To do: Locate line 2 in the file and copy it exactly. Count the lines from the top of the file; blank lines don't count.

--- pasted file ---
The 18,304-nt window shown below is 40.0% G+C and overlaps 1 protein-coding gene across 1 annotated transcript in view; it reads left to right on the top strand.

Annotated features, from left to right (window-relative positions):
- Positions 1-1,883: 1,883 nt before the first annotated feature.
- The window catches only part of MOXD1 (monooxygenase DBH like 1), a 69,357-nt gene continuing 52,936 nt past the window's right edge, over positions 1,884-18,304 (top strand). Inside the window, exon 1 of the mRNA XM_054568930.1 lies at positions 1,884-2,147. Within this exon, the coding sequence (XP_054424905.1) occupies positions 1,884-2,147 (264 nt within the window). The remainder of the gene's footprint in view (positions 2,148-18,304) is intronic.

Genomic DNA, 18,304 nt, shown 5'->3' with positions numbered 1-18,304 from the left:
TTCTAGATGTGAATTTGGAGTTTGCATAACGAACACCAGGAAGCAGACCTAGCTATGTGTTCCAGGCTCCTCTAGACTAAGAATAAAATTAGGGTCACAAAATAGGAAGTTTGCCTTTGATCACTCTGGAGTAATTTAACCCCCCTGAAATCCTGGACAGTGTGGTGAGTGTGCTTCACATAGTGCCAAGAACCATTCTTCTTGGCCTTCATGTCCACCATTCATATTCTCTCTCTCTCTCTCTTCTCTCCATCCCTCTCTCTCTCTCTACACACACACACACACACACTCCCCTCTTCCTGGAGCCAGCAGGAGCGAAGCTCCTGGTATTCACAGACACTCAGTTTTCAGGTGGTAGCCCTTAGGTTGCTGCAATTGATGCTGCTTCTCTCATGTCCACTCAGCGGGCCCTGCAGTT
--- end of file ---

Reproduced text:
Annotated features, from left to right (window-relative positions):